Preacher's Anti-Islam Remarks Mobilize White House
President Bush is distancing himself from Franklin Graham after the preacher and close ally of the Bush family recently called Islam "wicked and violent." According to "NBC News," Graham reiterated his comments Friday, the first day of Ramadan, the holiest season of the Muslim year.
Speaking after the Sept. 11 terrorist attacks, Graham had commented, "I don't believe this is a wonderful, peaceful religion." The president of Samaritan's Purse, a Christian relief agency, added: "When you read the Koran and you read the verses from the Koran, it instructs the killing of the infidel, for those that are non-Muslim."
"NBC News" reported Friday that when asked to clarify his statement, Graham repeated his charge that Islam, as a whole, was evil. "It wasn't Methodists flying into those buildings, it wasn't Lutherans," he said. "It was an attack on this country by people of the Islamic faith."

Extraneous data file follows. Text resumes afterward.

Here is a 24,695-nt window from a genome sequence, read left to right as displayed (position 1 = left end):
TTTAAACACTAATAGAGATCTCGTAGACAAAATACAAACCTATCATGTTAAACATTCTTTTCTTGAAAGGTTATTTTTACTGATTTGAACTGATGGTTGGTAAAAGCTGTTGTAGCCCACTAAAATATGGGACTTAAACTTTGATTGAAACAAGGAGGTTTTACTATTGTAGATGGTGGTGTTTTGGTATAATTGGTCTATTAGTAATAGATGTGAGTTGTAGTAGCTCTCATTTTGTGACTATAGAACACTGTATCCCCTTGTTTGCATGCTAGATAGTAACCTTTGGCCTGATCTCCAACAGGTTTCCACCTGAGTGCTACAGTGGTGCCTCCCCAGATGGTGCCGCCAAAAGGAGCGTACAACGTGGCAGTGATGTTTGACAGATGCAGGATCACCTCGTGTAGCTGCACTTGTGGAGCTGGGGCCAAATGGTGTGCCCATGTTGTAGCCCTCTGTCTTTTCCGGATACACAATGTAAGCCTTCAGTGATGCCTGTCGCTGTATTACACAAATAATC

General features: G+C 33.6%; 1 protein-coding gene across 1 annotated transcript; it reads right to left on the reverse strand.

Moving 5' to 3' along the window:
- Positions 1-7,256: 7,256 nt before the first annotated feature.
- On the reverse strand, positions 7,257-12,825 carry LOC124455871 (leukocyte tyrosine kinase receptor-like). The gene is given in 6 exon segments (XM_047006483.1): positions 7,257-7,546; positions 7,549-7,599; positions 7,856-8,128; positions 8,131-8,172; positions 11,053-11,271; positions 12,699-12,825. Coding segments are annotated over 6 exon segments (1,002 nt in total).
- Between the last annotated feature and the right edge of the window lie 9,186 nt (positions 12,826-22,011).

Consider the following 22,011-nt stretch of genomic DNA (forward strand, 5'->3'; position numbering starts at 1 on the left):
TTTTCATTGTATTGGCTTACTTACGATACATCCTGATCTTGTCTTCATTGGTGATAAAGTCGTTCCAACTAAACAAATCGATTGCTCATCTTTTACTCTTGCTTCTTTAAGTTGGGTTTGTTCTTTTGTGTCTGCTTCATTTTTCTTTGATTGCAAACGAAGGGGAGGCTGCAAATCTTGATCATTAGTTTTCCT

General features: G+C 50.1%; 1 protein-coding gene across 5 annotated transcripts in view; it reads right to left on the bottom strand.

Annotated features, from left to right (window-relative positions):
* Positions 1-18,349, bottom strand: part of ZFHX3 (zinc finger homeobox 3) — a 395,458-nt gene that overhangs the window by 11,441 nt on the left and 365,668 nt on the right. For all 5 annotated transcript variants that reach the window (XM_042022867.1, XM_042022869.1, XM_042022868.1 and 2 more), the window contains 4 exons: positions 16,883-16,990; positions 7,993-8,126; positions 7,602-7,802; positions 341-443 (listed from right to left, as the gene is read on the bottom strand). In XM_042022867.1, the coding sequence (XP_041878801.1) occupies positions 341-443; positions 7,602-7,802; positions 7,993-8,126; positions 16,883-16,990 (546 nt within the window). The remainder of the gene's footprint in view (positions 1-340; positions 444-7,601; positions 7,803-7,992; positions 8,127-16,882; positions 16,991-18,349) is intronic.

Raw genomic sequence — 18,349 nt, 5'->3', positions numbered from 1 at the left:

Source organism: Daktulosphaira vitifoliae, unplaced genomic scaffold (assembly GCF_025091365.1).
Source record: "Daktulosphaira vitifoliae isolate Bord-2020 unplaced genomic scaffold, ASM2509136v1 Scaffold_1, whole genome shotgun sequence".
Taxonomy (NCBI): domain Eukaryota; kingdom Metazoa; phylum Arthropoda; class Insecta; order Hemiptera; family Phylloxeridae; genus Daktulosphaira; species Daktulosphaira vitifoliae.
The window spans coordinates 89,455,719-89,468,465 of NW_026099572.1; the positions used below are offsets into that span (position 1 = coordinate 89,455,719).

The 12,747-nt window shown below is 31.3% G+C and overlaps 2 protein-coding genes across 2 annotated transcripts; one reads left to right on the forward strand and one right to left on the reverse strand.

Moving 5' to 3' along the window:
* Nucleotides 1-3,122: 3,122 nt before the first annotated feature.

However, the White House disagreed with Graham's remarks, saying the president "views Islam as a religion that preaches peace," and that the terrorists do not represent what Islam teaches. "NBC News" said the Bush administration "continues to be careful about what it says concerning the religion of Osama bin Laden."
Meanwhile, according to "The (London) Daily Telegraph," President Bush--eager to improve America's reputation in the Muslim world--was today due to welcome 50 ambassadors from Islamic countries for a traditional meal and prayer at the White House to mark Ramadan.
It is believed to be the first time that Muslims were to participate in a formal ceremony in the official home of American presidents. In another unprecedented event, the Muslim chaplain of Georgetown University last week officiated at the opening prayers of the House of Representatives on Capitol Hill, the "Telegraph" reported.